Rwanda factions talking to UN

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NAIROBI - Rwanda's warring sides conducted delicate negotiations yesterday with the United Nations over UN plans to take control of Kigali airport, which will be the staging point for 5,500 UN troops.

UN officials want rebel and government troops to withdraw all weapons at least two kilometres from the airport. That would force the army to abandon its heavily-defended Kanombe camp and force the rebels to give up strategic positions. Abdul Kabia, the UN spokesman in Kigali, said both sides had agreed to give the UN control of the airport and were negotiating about ways to withdraw weapons outside the perimeter.

Co-operation from both sides is a key element in the UN plan to reinforce its peace-keeping force with 5,500 new troops and to set up safe areas for civilians.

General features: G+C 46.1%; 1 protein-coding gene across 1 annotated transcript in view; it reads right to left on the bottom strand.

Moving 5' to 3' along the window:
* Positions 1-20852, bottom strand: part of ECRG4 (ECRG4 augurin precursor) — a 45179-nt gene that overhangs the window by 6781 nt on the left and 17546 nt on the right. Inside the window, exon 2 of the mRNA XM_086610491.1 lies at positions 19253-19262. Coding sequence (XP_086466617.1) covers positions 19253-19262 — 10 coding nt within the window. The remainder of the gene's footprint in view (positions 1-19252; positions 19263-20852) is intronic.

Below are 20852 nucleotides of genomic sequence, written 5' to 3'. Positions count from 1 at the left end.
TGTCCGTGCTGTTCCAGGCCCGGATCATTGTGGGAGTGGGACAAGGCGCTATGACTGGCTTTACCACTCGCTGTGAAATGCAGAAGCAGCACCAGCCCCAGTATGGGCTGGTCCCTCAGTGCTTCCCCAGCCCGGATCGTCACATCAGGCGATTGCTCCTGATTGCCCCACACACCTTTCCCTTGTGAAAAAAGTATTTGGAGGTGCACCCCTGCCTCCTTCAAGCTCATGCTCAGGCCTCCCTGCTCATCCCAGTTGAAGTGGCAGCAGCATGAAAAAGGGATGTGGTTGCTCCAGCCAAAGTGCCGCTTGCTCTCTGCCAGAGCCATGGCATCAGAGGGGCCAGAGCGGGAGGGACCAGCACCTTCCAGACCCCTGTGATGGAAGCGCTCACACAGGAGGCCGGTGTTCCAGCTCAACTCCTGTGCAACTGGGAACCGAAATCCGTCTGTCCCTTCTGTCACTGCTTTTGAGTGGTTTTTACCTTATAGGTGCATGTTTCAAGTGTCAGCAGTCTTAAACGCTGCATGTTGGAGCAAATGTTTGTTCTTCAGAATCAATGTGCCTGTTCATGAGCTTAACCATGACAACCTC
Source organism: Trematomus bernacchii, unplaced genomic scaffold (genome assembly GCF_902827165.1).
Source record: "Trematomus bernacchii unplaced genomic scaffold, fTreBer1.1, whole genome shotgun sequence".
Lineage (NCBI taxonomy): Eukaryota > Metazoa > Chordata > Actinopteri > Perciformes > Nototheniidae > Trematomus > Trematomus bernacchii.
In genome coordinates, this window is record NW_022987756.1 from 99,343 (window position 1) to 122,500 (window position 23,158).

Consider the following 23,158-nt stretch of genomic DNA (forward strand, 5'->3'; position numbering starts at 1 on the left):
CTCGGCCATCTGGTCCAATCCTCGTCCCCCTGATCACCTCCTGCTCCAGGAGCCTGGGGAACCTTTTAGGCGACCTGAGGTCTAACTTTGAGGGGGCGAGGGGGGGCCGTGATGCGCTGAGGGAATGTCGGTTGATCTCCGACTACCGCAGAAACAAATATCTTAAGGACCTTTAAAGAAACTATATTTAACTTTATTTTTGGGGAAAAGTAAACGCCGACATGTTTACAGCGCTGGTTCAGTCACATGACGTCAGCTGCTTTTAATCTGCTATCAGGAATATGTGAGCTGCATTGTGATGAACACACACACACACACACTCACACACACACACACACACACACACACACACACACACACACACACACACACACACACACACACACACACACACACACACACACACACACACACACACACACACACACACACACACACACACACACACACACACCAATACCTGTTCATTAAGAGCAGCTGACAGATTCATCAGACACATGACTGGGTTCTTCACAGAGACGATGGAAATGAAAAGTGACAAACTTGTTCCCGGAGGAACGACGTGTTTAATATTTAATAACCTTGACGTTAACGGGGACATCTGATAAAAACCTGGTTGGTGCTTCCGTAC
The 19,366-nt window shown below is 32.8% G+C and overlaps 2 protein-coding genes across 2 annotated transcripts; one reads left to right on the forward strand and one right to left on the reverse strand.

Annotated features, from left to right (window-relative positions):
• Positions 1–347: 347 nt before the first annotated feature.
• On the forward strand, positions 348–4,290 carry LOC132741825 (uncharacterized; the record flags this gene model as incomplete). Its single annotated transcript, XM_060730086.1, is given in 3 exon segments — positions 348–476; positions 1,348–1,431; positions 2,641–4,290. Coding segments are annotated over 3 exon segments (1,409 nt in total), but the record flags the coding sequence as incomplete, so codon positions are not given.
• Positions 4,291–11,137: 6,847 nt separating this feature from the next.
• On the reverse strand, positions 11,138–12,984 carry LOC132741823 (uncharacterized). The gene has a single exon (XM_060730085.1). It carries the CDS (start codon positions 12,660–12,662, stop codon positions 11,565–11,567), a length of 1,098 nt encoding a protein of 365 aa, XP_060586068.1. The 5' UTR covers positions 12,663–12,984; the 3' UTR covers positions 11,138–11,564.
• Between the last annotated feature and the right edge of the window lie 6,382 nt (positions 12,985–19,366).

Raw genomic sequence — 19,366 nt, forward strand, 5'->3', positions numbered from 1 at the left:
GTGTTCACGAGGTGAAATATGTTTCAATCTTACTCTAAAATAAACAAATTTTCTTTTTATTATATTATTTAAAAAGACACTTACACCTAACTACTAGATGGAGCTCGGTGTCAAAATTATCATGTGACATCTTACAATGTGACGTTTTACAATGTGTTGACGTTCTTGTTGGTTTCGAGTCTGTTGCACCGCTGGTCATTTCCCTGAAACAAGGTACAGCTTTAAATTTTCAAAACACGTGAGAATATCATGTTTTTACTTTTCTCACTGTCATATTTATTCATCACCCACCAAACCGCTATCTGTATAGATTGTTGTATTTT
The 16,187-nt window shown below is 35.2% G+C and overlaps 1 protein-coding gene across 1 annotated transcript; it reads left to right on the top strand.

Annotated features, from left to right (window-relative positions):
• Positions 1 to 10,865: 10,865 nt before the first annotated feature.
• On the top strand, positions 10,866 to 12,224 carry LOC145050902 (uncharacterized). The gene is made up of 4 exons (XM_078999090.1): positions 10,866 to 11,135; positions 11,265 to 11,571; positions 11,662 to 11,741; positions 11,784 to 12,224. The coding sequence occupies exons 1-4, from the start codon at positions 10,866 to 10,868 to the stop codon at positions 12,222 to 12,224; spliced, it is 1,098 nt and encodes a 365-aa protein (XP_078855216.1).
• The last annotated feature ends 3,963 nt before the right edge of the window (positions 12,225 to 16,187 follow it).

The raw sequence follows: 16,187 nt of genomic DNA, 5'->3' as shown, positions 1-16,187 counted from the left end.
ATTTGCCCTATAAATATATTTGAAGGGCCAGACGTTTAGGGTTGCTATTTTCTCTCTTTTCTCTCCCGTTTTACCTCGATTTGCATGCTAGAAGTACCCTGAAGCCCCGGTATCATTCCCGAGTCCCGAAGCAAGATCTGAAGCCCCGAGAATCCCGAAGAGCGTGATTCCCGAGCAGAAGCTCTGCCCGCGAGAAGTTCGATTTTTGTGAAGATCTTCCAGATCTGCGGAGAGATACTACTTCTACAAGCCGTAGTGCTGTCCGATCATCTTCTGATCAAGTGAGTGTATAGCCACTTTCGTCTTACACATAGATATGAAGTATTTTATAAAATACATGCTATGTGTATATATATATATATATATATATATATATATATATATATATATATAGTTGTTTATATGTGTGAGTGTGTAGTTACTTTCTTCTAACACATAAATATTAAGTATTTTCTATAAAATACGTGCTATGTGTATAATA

The Security Council authorised the new force for Rwanda on Tuesday but Mr Kabia said it was not yet known when the first troops would arrive. He said: 'We had estimated one week from the passing of the resolution we would have the first contingent, which would bring the battalion at the airport up to strength. As of now, we do not have assurances that will take place.'

The Security Council authorised the all-African force from Congo, Ghana, Nigeria, Tanzania and Zimbabwe to use force to protect civilians and relief workers in areas where humanitarian aid is provided. But the soldiers will not be allowed to use force to stop the fighting or to prevent massacres in areas outside their control.